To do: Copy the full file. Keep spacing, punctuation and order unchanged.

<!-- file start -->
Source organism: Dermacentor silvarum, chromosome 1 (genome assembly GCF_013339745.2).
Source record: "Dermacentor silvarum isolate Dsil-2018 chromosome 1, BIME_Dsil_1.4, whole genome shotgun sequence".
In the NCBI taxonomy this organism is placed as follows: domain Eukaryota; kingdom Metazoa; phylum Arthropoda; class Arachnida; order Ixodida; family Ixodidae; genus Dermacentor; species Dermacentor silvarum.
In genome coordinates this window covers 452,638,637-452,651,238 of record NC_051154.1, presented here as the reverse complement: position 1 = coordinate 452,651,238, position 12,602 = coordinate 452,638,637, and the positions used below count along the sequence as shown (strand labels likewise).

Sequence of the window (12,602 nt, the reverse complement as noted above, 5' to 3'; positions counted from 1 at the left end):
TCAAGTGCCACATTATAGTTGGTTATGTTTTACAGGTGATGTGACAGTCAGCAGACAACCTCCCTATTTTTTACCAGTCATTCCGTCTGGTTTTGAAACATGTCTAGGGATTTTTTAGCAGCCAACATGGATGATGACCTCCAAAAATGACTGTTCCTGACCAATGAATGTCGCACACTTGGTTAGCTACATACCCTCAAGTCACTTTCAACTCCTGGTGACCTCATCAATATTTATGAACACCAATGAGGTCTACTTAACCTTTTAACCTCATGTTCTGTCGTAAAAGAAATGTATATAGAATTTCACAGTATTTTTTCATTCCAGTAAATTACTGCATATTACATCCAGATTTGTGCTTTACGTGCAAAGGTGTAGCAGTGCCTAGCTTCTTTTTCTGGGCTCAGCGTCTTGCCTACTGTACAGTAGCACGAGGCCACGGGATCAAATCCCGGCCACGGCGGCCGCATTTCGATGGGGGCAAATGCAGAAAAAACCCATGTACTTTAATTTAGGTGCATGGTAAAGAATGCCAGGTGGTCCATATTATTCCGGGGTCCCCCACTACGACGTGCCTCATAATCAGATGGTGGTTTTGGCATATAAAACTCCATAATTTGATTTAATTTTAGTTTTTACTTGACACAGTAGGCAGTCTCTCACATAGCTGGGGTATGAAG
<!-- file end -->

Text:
Source organism: Dermacentor silvarum, chromosome 1 (genome assembly GCF_013339745.2).
Source record: "Dermacentor silvarum isolate Dsil-2018 chromosome 1, BIME_Dsil_1.4, whole genome shotgun sequence".
In the NCBI taxonomy this organism is placed as follows: domain Eukaryota; kingdom Metazoa; phylum Arthropoda; class Arachnida; order Ixodida; family Ixodidae; genus Dermacentor; species Dermacentor silvarum.
In genome coordinates this window covers 452,638,637-452,651,238 of record NC_051154.1, presented here as the reverse complement: position 1 = coordinate 452,651,238, position 12,602 = coordinate 452,638,637, and the positions used below count along the sequence as shown (strand labels likewise).

Sequence of the window (12,602 nt, the reverse complement as noted above, 5' to 3'; positions counted from 1 at the left end):
TCAAGTGCCACATTATAGTTGGTTATGTTTTACAGGTGATGTGACAGTCAGCAGACAACCTCCCTATTTTTTACCAGTCATTCCGTCTGGTTTTGAAACATGTCTAGGGATTTTTTAGCAGCCAACATGGATGATGACCTCCAAAAATGACTGTTCCTGACCAATGAATGTCGCACACTTGGTTAGCTACATACCCTCAAGTCACTTTCAACTCCTGGTGACCTCATCAATATTTATGAACACCAATGAGGTCTACTTAACCTTTTAACCTCATGTTCTGTCGTAAAAGAAATGTATATAGAATTTCACAGTATTTTTTCATTCCAGTAAATTACTGCATATTACATCCAGATTTGTGCTTTACGTGCAAAGGTGTAGCAGTGCCTAGCTTCTTTTTCTGGGCTCAGCGTCTTGCCTACTGTACAGTAGCACGAGGCCACGGGATCAAATCCCGGCCACGGCGGCCGCATTTCGATGGGGGCAAATGCAGAAAAAACCCATGTACTTTAATTTAGGTGCATGGTAAAGAATGCCAGGTGGTCCATATTATTCCGGGGTCCCCCACTACGACGTGCCTCATAATCAGATGGTGGTTTTGGCATATAAAACTCCATAATTTGATTTAATTTTAGTTTTTACTTGACACAGTAGGCAGTCTCTCACATAGCTGGGGTATGAAG